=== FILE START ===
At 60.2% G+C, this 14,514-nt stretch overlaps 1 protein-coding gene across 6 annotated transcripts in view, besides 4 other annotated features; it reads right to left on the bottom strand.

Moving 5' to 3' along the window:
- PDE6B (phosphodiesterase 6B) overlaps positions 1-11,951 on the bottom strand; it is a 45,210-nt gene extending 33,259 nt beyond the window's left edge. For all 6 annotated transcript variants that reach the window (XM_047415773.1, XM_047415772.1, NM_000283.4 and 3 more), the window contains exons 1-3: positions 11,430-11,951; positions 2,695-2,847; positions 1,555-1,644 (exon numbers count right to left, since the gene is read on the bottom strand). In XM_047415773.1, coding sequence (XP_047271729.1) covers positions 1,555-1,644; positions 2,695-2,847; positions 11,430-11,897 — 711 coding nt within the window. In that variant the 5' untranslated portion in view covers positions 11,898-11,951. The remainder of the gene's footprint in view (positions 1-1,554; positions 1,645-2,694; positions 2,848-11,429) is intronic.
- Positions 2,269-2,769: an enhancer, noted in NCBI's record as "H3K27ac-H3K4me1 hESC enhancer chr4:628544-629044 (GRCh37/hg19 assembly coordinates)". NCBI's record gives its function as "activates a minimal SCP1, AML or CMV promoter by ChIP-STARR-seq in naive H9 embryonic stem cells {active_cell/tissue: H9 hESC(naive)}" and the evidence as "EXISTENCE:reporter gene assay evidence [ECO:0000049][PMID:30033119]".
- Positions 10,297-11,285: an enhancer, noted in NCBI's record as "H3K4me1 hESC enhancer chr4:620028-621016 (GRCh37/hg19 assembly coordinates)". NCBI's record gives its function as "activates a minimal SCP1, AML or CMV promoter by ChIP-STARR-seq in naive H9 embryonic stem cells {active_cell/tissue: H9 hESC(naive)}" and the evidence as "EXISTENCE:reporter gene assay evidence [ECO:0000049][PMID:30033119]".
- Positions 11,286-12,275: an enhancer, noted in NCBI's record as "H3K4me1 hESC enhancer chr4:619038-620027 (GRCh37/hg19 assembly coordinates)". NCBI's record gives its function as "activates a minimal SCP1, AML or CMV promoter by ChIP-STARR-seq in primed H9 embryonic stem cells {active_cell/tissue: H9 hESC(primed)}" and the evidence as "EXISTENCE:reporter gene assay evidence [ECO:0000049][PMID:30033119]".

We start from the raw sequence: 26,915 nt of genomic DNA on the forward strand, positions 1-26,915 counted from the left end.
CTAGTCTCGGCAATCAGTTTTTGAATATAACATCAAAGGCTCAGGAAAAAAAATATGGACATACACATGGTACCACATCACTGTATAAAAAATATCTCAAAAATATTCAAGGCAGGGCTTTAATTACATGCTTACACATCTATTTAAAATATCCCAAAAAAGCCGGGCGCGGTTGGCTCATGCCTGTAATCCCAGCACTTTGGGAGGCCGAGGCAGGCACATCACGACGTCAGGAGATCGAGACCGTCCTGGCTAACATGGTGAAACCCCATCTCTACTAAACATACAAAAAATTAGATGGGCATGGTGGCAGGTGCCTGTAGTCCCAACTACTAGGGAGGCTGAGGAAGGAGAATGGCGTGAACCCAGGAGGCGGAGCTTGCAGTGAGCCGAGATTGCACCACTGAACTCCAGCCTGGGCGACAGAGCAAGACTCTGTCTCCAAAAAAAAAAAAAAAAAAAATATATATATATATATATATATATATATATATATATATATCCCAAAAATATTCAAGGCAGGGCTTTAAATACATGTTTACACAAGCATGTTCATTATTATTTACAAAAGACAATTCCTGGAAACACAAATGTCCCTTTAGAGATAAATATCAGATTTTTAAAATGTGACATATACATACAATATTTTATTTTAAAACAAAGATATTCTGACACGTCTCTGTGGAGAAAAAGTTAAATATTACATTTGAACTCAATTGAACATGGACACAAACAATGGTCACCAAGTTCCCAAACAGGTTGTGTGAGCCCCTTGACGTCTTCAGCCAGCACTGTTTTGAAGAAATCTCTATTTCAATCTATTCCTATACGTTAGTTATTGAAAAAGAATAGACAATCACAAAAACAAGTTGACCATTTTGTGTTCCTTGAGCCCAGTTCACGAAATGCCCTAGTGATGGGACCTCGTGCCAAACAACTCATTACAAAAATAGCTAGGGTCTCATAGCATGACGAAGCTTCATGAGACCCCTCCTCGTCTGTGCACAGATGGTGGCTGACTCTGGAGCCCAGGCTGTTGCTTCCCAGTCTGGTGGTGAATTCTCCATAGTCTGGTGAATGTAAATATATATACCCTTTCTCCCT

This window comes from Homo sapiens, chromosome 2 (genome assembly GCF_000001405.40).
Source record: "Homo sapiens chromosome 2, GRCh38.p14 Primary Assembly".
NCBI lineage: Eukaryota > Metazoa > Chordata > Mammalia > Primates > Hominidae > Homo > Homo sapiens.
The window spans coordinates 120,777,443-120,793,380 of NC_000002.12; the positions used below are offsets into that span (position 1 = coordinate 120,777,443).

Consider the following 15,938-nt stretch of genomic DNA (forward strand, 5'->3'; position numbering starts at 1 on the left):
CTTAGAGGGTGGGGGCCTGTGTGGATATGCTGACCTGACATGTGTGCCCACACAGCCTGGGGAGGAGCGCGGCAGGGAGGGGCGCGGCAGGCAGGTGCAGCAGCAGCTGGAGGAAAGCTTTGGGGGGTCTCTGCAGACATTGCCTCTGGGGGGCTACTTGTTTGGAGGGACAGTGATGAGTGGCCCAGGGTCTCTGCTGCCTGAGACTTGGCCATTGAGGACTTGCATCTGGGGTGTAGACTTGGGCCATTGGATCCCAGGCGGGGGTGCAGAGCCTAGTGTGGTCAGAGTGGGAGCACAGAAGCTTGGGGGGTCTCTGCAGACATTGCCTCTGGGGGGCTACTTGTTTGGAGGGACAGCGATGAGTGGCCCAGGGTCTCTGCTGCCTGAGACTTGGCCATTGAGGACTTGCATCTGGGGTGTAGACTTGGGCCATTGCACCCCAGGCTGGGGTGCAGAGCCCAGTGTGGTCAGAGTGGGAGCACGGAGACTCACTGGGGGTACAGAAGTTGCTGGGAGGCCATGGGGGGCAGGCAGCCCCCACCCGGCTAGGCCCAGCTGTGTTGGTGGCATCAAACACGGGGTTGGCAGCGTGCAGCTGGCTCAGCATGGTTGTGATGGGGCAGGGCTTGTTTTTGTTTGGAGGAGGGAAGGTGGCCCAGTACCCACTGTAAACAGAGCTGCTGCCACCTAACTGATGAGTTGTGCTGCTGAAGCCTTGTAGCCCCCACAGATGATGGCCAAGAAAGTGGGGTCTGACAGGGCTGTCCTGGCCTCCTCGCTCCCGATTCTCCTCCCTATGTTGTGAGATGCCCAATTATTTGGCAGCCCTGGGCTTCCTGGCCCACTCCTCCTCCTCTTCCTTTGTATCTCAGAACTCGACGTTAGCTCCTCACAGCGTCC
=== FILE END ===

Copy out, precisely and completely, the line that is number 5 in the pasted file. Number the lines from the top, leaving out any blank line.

- Positions 10,297-11,285: an enhancer, noted in NCBI's record as "H3K4me1 hESC enhancer chr4:620028-621016 (GRCh37/hg19 assembly coordinates)". NCBI's record gives its function as "activates a minimal SCP1, AML or CMV promoter by ChIP-STARR-seq in naive H9 embryonic stem cells {active_cell/tissue: H9 hESC(naive)}" and the evidence as "EXISTENCE:reporter gene assay evidence [ECO:0000049][PMID:30033119]".